Sunday, March 29, 2009

That Delicate Balance

Not all writers want to be published. Everyone is entitled to their path, so I support anyone who decides to keep their work private. Others desperately want to be published. I can understand that too. All writers are driven by an inner need to create though, and therein lies a delicate balance.

While being published doesn't make a writer's work good or better, it provides feedback that can help a writer hone his/her craft. Handing out stories to friends is usually good for ego strokes but little else. Friends either don't have the ability to do a useful critique, or they don't want to. Who can blame them? Too many of us on writer's lists have been burned by a diva reaction, so we sympathize with those who don't want to open themselves up to it. And man, do we ever regret those hours we spent pouring over the work of someone who demanded honest critique and then went apeshit when they got it. At least we don't have to see the diva every day after the tantrum. Real life friends aren't so lucky.

Online friends met in writer's groups are different. You can live in a tiny town, but the internet allows you to meet people from everywhere who share your writing interests. I live in LA, a metro area of at least 10 million souls, and even I have a hard time finding other writers. Online, I've met several hundred. In a writer's group, you can find people who are able to give good critiques (and bad). Even better, they're willing to. Workshopping stories through a writer's group is a great way to get feedback needed to hone your craft. But even that has limits.

Which brings us to publishing. Most publishers have a passion for books, but it is a business. So they have an obligation to find quality work that people want to read. They aren't completely objective, but when the product is art, who can be? But they are the most objective judges of writing out there. So submitting to them is a test of your craft.

I believe that there are many writers who want to be published because it fulfills a dream, but part of that dream is recognition that the writer has honed his/her craft. It's a milestone, and the best measure of a writer's skill.

All of that rambling leads me to this point. For writers who use publication as a test of their craft, there's an uneasy balance between writing with an eye to publication and the desire to follow a creative path. I used to only write stories when I felt the artistic urge. Quirky and experimental, those stories were truly works of creative inspiration. Now I find myself writing more often to calls for submissions. The calls are the starting point for, yes, creative work, but the impetus is outside of me. These stories written for calls, for the most part, get published, and I celebrate every acceptance, but that doesn't change their origins. I miss the time when all my stories came from ideas that sprang to mind of their own accord.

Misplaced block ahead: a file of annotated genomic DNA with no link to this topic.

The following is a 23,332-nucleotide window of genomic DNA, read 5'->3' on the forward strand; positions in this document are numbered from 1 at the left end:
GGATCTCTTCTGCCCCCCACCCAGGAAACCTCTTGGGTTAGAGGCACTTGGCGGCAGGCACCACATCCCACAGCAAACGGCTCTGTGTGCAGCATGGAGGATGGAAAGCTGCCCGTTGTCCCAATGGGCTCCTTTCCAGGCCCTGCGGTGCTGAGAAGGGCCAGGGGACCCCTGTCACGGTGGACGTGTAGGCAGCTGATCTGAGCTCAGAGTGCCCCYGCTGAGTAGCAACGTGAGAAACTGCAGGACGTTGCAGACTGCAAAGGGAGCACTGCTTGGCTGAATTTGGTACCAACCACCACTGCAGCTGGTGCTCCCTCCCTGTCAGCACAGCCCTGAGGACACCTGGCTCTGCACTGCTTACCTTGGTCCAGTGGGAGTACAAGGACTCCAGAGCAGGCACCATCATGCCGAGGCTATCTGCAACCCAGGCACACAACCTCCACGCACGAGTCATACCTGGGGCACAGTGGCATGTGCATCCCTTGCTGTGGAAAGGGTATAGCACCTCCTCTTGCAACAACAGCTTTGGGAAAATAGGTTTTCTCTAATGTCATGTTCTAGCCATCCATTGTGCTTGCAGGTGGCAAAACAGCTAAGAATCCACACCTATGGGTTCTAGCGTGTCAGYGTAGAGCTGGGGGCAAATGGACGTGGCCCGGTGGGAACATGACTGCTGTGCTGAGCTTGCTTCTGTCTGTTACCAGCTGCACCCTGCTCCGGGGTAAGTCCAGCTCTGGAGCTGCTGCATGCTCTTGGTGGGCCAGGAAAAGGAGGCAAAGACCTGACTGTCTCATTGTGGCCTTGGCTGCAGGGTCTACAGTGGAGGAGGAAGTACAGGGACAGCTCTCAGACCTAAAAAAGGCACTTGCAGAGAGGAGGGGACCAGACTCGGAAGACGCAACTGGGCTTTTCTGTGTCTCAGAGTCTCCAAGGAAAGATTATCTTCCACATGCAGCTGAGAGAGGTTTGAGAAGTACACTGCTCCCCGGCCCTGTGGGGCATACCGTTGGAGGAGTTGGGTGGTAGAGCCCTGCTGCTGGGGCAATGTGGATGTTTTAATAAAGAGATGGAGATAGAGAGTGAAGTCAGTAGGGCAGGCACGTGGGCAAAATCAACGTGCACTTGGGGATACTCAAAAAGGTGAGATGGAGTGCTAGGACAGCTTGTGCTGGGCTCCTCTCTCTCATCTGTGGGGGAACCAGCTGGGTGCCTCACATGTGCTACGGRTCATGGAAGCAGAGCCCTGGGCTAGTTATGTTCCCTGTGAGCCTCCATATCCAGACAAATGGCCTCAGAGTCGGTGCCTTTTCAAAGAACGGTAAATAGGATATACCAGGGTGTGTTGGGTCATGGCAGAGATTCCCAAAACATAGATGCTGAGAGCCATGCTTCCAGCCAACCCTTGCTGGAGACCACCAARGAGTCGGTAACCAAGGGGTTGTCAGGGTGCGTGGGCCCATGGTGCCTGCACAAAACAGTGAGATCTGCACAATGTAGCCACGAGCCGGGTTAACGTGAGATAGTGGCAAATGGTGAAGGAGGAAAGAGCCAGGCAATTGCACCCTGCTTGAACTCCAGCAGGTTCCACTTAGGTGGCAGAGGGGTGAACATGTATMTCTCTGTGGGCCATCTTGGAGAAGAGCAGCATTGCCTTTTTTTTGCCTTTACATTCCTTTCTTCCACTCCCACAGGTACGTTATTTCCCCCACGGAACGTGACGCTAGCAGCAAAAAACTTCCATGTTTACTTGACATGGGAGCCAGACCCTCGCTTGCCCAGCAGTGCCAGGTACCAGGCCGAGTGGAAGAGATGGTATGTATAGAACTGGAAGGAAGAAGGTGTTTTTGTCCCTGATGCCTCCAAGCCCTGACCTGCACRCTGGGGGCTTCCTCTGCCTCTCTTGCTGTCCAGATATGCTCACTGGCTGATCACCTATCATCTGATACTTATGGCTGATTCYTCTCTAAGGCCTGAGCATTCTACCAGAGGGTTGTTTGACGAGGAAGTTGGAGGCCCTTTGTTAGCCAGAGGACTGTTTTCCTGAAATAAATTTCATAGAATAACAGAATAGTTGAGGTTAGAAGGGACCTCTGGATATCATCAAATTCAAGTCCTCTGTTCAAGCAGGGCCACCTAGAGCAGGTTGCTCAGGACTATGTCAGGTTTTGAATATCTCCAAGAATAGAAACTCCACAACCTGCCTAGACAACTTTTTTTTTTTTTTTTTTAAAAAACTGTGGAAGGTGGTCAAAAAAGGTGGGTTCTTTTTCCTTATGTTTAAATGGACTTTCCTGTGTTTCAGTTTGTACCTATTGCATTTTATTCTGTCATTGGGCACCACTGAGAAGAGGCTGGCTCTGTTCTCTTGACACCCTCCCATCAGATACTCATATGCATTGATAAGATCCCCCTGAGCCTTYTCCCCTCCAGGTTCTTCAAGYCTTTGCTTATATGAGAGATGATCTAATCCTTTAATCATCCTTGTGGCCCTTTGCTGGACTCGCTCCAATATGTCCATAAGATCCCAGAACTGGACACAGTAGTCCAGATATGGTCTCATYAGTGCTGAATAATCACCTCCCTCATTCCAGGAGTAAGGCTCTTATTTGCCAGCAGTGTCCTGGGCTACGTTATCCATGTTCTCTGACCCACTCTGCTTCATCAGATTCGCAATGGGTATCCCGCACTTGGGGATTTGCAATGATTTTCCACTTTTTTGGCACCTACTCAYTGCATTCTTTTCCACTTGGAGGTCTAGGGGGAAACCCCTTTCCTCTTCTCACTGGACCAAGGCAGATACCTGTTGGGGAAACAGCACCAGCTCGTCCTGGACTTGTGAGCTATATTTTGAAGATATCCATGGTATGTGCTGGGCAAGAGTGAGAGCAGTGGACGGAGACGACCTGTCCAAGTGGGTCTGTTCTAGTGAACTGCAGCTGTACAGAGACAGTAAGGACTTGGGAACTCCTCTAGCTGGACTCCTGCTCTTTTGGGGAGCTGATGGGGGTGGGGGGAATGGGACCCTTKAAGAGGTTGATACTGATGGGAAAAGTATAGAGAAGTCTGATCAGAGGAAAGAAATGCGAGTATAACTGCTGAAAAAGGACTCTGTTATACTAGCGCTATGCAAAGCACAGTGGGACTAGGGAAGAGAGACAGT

I still occasionally get a mad idea and run with it. Those are the stories I love most. But they hardly ever fit anywhere, unless I take broadly interpret a call for submissions almost to the point of willfully misunderstanding it. Sometimes the risk pays off, sometimes it doesn't. Those stories can sit unpublished for years. I take them out and tinker with them when I get a chance. As time passes, my craft improves, and I like to keep those stories as polished as I can just in case the elusive perfect fit call for submissions is posted. It has happened. A story I've been working on for at least three years went out today. It was time to let that one go. But what if I never found a fit? Does it make that story less worthy because it's never been published? And are the stories that I write to specific calls lesser works because they were crafted solely with intent to publish? I don't think so, but it is a delicate balance between the creative and commercial goals I've set for myself.

Sunday, March 22, 2009

Alone Again

Everyone who possibly would have been a roommate at Saints and Sinners Literary Festival has had to back out this year, so it looks as if I'm on my own again this time. On one hand, I don't mind being absolutely free to follow my whims. On the other hand, it would be nice to have an evening companion. *resists temptation to quote Streetcar Named Desire*

If you are going, and would like to share a room, let me know. If you're going, and want a dinner or drinking date, you know where to find me. If you're still trying to decide if you'll be going- talk to me. And if you want someone to take a cheesy tour with you... oh boy, am I ever your girl. The campier the better.